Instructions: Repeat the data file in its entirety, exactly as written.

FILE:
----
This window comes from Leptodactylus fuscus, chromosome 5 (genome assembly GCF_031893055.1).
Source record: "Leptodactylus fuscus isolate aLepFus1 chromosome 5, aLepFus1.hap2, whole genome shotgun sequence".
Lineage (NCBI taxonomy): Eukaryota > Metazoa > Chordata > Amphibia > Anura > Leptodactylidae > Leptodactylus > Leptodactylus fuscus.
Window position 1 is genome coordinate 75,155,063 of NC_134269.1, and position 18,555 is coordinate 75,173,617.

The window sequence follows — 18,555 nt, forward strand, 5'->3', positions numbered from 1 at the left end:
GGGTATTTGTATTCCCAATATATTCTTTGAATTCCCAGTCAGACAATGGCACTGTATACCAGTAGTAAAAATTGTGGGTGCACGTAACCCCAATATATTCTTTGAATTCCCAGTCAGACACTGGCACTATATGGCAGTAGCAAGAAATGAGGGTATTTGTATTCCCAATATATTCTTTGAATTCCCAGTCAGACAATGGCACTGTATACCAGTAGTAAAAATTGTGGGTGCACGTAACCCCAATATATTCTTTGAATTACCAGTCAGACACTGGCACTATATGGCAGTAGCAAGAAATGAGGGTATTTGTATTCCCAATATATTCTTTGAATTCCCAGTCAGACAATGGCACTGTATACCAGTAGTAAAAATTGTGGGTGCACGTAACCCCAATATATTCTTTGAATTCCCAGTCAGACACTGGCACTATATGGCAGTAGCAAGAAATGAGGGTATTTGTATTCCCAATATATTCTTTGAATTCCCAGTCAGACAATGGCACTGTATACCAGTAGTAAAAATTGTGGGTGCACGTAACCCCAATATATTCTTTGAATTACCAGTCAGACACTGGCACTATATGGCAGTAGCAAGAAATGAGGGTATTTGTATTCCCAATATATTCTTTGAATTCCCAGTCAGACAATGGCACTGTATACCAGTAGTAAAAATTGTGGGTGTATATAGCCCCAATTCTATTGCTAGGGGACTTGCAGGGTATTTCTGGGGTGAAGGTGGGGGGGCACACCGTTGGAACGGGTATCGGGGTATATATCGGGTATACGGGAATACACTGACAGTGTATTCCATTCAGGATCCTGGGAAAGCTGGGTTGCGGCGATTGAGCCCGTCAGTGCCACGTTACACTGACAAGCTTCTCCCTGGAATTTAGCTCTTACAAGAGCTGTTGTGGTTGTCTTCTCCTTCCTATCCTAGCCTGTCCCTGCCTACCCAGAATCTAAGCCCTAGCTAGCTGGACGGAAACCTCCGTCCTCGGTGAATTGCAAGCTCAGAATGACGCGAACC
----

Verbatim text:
This window comes from Leptodactylus fuscus, chromosome 5 (genome assembly GCF_031893055.1).
Source record: "Leptodactylus fuscus isolate aLepFus1 chromosome 5, aLepFus1.hap2, whole genome shotgun sequence".
Lineage (NCBI taxonomy): Eukaryota > Metazoa > Chordata > Amphibia > Anura > Leptodactylidae > Leptodactylus > Leptodactylus fuscus.
Window position 1 is genome coordinate 75,155,063 of NC_134269.1, and position 18,555 is coordinate 75,173,617.

The window sequence follows — 18,555 nt, forward strand, 5'->3', positions numbered from 1 at the left end:
GGGTATTTGTATTCCCAATATATTCTTTGAATTCCCAGTCAGACAATGGCACTGTATACCAGTAGTAAAAATTGTGGGTGCACGTAACCCCAATATATTCTTTGAATTCCCAGTCAGACACTGGCACTATATGGCAGTAGCAAGAAATGAGGGTATTTGTATTCCCAATATATTCTTTGAATTCCCAGTCAGACAATGGCACTGTATACCAGTAGTAAAAATTGTGGGTGCACGTAACCCCAATATATTCTTTGAATTACCAGTCAGACACTGGCACTATATGGCAGTAGCAAGAAATGAGGGTATTTGTATTCCCAATATATTCTTTGAATTCCCAGTCAGACAATGGCACTGTATACCAGTAGTAAAAATTGTGGGTGCACGTAACCCCAATATATTCTTTGAATTCCCAGTCAGACACTGGCACTATATGGCAGTAGCAAGAAATGAGGGTATTTGTATTCCCAATATATTCTTTGAATTCCCAGTCAGACAATGGCACTGTATACCAGTAGTAAAAATTGTGGGTGCACGTAACCCCAATATATTCTTTGAATTACCAGTCAGACACTGGCACTATATGGCAGTAGCAAGAAATGAGGGTATTTGTATTCCCAATATATTCTTTGAATTCCCAGTCAGACAATGGCACTGTATACCAGTAGTAAAAATTGTGGGTGTATATAGCCCCAATTCTATTGCTAGGGGACTTGCAGGGTATTTCTGGGGTGAAGGTGGGGGGGCACACCGTTGGAACGGGTATCGGGGTATATATCGGGTATACGGGAATACACTGACAGTGTATTCCATTCAGGATCCTGGGAAAGCTGGGTTGCGGCGATTGAGCCCGTCAGTGCCACGTTACACTGACAAGCTTCTCCCTGGAATTTAGCTCTTACAAGAGCTGTTGTGGTTGTCTTCTCCTTCCTATCCTAGCCTGTCCCTGCCTACCCAGAATCTAAGCCCTAGCTAGCTGGACGGAAACCTCCGTCCTCGGTGAATTGCAAGCTCAGAATGACGCGAACC